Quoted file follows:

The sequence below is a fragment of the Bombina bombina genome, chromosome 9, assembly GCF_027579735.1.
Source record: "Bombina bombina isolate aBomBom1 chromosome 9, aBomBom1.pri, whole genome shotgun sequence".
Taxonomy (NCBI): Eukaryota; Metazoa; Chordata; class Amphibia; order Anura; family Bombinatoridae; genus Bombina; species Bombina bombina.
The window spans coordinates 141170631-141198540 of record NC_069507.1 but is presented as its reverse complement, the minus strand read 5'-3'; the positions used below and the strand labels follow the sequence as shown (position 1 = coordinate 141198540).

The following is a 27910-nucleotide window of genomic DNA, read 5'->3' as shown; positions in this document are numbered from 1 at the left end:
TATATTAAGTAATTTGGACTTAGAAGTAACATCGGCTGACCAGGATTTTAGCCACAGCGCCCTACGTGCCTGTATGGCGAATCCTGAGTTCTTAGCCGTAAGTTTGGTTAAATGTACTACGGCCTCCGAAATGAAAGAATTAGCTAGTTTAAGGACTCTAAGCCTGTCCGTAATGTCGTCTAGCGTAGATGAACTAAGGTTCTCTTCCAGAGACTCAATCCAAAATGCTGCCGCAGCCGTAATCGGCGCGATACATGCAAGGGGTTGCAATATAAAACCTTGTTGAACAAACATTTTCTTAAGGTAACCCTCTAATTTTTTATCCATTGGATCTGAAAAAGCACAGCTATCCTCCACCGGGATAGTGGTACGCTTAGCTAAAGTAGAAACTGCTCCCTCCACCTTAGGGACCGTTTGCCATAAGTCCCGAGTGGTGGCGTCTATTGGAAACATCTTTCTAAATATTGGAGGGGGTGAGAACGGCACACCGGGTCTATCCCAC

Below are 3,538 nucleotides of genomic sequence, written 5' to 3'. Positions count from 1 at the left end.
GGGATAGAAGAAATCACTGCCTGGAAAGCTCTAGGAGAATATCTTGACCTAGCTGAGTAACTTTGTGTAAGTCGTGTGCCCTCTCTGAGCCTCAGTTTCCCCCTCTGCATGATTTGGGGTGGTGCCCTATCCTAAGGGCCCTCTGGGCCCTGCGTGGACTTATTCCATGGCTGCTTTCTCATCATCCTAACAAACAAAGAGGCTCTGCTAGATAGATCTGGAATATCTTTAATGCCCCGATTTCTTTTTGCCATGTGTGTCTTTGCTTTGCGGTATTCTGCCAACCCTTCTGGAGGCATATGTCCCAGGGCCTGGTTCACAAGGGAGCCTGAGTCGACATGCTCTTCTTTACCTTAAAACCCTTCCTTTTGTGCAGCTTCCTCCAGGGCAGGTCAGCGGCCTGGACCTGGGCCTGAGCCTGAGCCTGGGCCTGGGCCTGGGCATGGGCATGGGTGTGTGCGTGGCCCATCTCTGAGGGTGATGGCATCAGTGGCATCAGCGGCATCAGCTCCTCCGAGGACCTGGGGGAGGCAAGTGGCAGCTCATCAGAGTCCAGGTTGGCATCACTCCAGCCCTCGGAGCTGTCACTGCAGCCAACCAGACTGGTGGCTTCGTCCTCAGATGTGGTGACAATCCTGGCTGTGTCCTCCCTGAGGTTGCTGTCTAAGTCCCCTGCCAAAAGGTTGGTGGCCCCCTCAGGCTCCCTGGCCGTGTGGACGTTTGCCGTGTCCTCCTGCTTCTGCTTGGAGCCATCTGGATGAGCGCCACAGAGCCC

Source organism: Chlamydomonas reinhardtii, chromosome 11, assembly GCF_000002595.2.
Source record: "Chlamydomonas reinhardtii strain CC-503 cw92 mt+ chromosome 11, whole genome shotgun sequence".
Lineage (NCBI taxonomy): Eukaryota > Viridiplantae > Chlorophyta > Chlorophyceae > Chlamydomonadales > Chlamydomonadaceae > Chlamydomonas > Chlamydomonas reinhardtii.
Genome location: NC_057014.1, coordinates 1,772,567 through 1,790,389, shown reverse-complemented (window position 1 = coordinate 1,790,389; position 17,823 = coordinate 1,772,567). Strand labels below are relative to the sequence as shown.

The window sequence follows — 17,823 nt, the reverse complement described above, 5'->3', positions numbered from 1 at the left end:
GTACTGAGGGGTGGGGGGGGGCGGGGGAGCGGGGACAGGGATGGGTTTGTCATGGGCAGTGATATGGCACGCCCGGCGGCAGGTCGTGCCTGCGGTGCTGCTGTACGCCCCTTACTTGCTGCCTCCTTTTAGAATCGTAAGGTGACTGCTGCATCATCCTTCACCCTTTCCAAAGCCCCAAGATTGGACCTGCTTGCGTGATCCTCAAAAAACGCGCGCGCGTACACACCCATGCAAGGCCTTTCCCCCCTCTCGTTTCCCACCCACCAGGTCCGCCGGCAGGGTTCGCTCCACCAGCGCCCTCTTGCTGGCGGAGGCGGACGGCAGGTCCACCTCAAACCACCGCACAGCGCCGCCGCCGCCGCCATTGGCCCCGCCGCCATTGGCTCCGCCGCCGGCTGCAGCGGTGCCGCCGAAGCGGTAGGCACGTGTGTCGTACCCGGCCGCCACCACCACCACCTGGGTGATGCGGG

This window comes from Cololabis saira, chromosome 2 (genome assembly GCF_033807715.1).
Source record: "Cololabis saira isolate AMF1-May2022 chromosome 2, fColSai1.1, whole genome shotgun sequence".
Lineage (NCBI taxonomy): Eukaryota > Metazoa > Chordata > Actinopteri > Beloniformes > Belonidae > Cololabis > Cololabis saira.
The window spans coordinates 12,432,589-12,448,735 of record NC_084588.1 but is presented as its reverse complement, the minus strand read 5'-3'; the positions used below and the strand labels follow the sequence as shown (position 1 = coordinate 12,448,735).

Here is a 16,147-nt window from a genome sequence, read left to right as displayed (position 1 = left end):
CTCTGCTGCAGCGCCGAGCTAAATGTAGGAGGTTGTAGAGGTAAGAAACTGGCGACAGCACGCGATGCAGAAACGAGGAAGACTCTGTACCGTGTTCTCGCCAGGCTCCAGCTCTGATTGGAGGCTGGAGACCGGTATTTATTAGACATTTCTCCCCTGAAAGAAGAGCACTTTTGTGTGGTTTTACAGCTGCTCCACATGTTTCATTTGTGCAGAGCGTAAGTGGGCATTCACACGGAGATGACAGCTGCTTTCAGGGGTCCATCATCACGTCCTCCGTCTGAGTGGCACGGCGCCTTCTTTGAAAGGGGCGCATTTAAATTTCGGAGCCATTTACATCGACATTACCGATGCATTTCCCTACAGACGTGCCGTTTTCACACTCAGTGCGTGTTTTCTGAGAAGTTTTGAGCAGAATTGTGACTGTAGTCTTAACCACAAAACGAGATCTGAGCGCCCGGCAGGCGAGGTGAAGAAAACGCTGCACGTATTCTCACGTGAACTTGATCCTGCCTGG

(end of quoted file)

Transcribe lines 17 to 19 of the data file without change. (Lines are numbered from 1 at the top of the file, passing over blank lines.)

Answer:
Lineage (NCBI taxonomy): Eukaryota > Metazoa > Chordata > Actinopteri > Beloniformes > Belonidae > Cololabis > Cololabis saira.
The window spans coordinates 12,432,589-12,448,735 of record NC_084588.1 but is presented as its reverse complement, the minus strand read 5'-3'; the positions used below and the strand labels follow the sequence as shown (position 1 = coordinate 12,448,735).

Here is a 16,147-nt window from a genome sequence, read left to right as displayed (position 1 = left end):